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Role of two proline-containing turns in the folding of porcine ribonuclease

Title data

Lang, Kurt ; Schmid, Franz X.:
Role of two proline-containing turns in the folding of porcine ribonuclease.
In: Journal of Molecular Biology. Vol. 212 (5 March 1990) Issue 1 . - pp. 185-196.
ISSN 0022-2836
DOI: https://doi.org/10.1016/0022-2836(90)90314-C

Abstract in another language

Unfolded ribonuclease (RNase) from porcine pancreas consists of a mixture of fast and slow-refolding species. The equilibrium distribution of these species differs strongly from other homologous RNases, because an additional proline residue is present at position 115 of the porcine protein. The major slow-folding species of porcine RNase contains incorrect proline isomers at Pro93 and at Pro114-Pro115. Both positions are presumably part of beta-turn structures in the native protein, as deduced from the structure of the homologous bovine RNase A. The folding kinetics of these molecules depend strongly on the conditions used. Under unfavorable conditions (near the unfolding transition), refolding is virtually blocked by the presence of the incorrect proline peptide bonds and partially folded intermediates with incorrect isomers could not be detected. As a consequence, folding is very slow under such conditions and the re-isomerization of Pro114-Pro115 is the first and rate-limiting step of folding. Under strongly native conditions (such as in the presence of ammonium sulfate), refolding is much faster. A largely folded intermediate accumulates with the turns around Pro93 and Pro114-Pro115 still in the non-native conformation. These results suggest that incorrect proline isomers strongly influence protein folding and that, under favorable conditions, the polypeptide chain can fold with two beta-turns locked into a non-native conformation. We conclude, therefore, that early formation of correct turn structure is not necessarily required for protein folding. However, the presence of incorrect turns, locked-in by non-native proline isomers, strongly decreases the rate of refolding. Alternative pathways of folding exist. The choice of pathway depends on the number and distribution of incorrect proline isomers and on the folding conditions.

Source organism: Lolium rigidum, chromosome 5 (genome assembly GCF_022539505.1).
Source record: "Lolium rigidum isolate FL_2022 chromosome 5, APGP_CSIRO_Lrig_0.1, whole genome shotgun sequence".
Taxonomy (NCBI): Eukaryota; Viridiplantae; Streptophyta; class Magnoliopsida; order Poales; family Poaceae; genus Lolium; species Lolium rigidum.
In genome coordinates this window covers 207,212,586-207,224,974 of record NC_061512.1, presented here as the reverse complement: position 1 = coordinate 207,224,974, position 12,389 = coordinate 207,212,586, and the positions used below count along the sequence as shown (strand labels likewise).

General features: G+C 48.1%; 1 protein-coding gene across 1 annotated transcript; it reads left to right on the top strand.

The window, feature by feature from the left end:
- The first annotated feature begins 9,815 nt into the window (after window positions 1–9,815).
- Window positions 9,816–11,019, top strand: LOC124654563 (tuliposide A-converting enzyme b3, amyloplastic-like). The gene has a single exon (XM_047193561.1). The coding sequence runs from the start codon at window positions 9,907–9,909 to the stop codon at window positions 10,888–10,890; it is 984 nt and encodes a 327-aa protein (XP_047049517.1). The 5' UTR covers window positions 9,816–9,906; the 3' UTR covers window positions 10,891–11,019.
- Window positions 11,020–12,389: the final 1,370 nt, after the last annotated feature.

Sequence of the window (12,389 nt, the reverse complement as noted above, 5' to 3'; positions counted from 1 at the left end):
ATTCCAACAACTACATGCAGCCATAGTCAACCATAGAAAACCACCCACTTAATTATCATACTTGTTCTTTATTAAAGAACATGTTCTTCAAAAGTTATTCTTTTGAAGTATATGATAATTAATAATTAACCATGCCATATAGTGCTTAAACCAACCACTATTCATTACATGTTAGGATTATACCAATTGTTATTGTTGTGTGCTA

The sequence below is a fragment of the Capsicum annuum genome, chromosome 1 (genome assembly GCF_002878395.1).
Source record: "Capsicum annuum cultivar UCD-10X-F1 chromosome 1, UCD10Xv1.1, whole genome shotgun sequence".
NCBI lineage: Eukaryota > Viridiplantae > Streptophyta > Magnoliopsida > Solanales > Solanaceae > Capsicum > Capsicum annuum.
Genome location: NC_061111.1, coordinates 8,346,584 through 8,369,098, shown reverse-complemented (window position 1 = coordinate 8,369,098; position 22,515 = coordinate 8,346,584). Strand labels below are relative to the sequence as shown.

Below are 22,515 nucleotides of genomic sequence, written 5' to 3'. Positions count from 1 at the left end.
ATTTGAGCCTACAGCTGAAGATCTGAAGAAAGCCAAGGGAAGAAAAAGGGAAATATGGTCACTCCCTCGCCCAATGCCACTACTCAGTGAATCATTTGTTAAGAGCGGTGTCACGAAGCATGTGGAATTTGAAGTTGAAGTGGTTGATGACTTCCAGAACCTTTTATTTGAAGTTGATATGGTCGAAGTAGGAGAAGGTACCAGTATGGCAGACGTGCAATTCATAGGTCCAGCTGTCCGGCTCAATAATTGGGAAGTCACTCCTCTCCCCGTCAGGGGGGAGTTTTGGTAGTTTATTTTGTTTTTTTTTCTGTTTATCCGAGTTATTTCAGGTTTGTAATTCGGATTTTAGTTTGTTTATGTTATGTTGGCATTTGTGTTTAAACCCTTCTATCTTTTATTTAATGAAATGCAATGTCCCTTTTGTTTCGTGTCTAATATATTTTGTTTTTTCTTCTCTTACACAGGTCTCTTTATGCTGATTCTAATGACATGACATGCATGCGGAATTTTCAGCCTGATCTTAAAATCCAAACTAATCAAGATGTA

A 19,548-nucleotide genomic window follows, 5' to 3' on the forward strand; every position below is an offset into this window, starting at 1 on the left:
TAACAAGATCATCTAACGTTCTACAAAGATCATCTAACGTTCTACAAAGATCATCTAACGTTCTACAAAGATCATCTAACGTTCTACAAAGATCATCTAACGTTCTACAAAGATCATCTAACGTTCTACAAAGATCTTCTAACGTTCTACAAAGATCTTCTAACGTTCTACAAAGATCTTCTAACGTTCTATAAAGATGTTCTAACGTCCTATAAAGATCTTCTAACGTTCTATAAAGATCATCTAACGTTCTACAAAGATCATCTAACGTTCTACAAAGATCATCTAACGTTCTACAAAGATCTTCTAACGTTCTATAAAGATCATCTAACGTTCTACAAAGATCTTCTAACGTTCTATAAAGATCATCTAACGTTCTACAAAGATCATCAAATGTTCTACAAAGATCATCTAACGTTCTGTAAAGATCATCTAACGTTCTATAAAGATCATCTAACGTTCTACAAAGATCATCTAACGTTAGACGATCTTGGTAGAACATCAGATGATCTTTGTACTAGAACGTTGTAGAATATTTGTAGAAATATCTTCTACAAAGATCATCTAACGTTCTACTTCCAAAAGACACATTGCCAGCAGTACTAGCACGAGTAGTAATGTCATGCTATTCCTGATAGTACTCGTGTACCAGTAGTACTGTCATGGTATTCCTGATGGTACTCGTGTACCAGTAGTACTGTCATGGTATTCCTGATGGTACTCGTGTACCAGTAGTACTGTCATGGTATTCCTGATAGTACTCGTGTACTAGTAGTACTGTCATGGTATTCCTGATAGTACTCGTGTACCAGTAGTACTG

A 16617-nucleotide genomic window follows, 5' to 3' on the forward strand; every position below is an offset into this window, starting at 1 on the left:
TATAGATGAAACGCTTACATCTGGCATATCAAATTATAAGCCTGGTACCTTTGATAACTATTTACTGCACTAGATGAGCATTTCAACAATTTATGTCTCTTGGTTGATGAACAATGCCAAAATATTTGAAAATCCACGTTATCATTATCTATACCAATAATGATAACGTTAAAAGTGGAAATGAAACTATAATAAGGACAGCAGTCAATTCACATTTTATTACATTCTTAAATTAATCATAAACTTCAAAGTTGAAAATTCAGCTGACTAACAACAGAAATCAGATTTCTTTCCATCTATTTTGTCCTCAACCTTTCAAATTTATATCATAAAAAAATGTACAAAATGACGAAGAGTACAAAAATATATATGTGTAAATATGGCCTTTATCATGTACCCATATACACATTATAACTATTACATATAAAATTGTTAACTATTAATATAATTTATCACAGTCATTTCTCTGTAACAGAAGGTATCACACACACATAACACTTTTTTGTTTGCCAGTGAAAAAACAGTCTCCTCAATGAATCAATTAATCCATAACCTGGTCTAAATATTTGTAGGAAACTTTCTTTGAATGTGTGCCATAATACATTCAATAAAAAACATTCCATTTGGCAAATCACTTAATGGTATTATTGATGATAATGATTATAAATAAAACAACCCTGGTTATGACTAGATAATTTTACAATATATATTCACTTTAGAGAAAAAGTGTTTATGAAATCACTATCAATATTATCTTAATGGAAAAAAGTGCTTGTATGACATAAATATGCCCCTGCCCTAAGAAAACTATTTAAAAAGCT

Further data

Item Type: Article in a journal
Refereed: Yes
Additional notes: PubMed-ID: 2319596
Institutions of the University: Faculties > Faculty of Biology, Chemistry and Earth Sciences > Department of Chemistry > Former Professors > Professorship Biochemistry - Univ.-Prof. Dr. Franz Xaver Schmid
Faculties
Faculties > Faculty of Biology, Chemistry and Earth Sciences
Faculties > Faculty of Biology, Chemistry and Earth Sciences > Department of Chemistry
Faculties > Faculty of Biology, Chemistry and Earth Sciences > Department of Chemistry > Professorship Biochemistry
Faculties > Faculty of Biology, Chemistry and Earth Sciences > Department of Chemistry > Former Professors
Result of work at the UBT: No
DDC Subjects: 500 Science > 540 Chemistry
Date Deposited: 12 May 2015 08:07
Last Modified: 12 May 2015 08:07
URI: https://eref.uni-bayreuth.de/id/eprint/13291